Partner Lois Twemlow

Queer Places:
41 Beaufort Gardens, Chelsea
Stanley House, 83 Mount Ephraim Tunbridge Wells
41-47 Hyde Valley, Welwyn Garden City AL7 4NE, UK
33-39 Hyde Valley, Welwyn Garden City AL7 4NE, UK
30-40 Turmore Dale, Welwyn Garden City AL8 6HS, UK

The Hon. Alice Coralie Glyn (November 5, 1866 - September 28, 1928) aka Alice Coralie Beaumont and Coralie Glyn, was an English author. She left a bequest of £25.000 to establish homes for working class women over the age of 60. The remainder of Glyn’s large estate had been left to her friend, Lois Twemlow.

She was born in 1866, the daughter of Vice-Admiral the Hon. Henry Carr-Glyn, Captain in Royal Navy, and Rose Mahoney or Mahonny. Her brother was the 4th Baron Wolverton, and she was related by marriage to Charles Kingsley. They lived in London in Chelsea at 41 Beaufort Gardens. While she married in 1889 Henry Lister Beaumont, only her maiden name is normally used, and later census records refer to her as a single woman of independent means. She was an avid worker for industrial workers and women's education. As an author, she wrote many articles and a novel in 1895, "The Idyll of the star flower: an allegory of life". The Idyll of the Star-Flower concerns the early-Christian quest of a Norseman for the eponymous flower, which will heal the world if found. A second ascience fiction novel, "A Woman of To-Morrow: A Tale of the 20th Century", was published in 1896. A Woman of To-Morrow is a Sleeper Awakes tale whose female protagonist is disturbed by evidences that in 1996 her sex has gained equality with men.

From the 1910s to the 1930s Alice was involved with the suffragette movement and was a strong supporter for women's rights. She set up "The Camelot Club" which opened on Sundays to help women socialise and to provide a hot meal. In the 1911 census Alice was a single boarder living at 82 Mount Ephraim, Tunbridge Wells. She sadly died suddenly in Tunbridge Wells in 1928 for cause unknown. She left her small fortune to a working-class women's charity and her long-time partner Lois Twemlow. Alice provided for Lois Twemlow by giving her some personal iems, and the residue of the estate for life and then to Welwyn Garden City. Lois lived to the good age of 91, in 1949. It wasn’t till then that the capital was freed up. In 1951 The Alice Coralie Glyn houses were built.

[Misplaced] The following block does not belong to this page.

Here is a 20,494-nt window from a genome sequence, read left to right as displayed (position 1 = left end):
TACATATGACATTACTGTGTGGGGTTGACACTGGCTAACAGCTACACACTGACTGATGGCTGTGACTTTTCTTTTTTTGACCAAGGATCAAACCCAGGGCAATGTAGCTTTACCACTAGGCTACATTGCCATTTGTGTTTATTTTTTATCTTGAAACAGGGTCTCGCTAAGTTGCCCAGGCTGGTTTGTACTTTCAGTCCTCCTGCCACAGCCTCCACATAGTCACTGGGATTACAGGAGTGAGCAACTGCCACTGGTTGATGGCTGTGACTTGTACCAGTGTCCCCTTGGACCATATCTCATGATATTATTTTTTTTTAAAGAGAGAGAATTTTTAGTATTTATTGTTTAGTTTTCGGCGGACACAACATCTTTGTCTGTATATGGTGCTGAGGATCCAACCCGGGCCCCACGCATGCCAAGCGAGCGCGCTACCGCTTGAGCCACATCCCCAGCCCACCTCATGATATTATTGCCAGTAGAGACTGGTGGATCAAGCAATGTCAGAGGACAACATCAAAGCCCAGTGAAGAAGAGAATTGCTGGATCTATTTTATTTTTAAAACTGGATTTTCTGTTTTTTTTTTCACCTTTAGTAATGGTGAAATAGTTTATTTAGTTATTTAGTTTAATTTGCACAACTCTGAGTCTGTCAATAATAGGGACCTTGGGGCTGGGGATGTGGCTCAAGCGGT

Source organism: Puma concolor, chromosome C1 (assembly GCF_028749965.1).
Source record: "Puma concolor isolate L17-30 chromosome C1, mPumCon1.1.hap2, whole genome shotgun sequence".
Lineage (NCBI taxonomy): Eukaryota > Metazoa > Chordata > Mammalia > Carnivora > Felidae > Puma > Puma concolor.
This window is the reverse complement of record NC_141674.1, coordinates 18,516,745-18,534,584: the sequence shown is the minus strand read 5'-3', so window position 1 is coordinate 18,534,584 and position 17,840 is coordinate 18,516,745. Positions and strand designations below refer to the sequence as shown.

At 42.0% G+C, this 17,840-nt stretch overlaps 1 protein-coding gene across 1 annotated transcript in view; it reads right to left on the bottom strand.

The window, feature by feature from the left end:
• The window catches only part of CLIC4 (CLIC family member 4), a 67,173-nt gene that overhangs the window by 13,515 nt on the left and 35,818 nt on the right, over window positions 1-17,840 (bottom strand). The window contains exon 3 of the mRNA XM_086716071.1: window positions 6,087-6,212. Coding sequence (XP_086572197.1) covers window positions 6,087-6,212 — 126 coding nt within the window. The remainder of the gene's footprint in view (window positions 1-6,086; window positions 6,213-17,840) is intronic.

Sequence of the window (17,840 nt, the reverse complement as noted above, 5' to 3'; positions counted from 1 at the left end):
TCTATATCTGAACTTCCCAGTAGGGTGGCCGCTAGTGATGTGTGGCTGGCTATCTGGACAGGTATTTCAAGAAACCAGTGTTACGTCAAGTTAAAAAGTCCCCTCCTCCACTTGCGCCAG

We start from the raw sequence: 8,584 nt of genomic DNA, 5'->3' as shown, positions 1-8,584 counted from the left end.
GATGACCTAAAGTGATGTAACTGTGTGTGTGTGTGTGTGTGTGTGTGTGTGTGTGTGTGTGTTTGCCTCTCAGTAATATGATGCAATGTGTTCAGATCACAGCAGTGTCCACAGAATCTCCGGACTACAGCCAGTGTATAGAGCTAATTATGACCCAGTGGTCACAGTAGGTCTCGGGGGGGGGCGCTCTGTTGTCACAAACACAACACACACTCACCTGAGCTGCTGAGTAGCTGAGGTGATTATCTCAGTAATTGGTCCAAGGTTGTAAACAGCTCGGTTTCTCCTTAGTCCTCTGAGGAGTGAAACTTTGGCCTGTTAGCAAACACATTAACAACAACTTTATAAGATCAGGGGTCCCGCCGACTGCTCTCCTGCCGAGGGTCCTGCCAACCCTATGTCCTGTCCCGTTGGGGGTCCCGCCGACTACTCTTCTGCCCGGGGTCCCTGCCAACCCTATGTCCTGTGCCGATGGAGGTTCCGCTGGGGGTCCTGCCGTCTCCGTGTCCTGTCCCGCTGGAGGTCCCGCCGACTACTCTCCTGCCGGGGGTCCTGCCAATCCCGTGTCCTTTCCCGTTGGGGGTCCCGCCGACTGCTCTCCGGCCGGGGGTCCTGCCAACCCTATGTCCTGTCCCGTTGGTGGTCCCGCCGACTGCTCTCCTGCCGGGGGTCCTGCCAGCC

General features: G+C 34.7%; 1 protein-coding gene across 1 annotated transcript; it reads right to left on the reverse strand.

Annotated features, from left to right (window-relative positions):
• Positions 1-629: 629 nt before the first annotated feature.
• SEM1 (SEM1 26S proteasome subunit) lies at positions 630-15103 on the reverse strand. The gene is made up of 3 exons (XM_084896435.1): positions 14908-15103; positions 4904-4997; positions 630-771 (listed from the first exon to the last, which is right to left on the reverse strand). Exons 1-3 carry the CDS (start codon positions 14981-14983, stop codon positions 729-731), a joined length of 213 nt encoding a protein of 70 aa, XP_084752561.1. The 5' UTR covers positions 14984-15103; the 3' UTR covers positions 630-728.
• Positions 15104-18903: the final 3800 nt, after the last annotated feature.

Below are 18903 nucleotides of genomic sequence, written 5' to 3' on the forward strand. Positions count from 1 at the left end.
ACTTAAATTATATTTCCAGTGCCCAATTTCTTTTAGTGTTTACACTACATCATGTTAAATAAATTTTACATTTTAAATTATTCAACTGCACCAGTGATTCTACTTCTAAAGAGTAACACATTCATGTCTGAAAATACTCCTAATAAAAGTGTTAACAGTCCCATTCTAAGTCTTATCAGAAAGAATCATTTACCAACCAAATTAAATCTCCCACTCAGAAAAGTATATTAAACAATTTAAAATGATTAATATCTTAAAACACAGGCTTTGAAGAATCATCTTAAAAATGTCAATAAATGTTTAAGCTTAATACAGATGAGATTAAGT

The provision was to provide housing for ladies of over 60, of British Nationality, Protestants, who were in need, hardship or distress, who could live independently. Preference was given to those resident for 5 years or more in Welwyn Garden City, Hatfield, Welwyn and Tunbridge Wells. 10 of the bungalows were for one person each, but four had provision for two ladies or a mother and daughter to live together. The almshouses, comprising 14 bungalows in four blocks, were built in Hyde Valley and Turmore Dale, both in Welwyn Garden City, starting in 1951. The architects were Paul Mauger & Ptnrs. The plans and correspondence with the Building Inspectors are stored at HALS. The Alice Coralie Glyn Homes charity is still active, looked after by volunteer trustees. The properties are managed by the Welwyn Garden City Housing Association.


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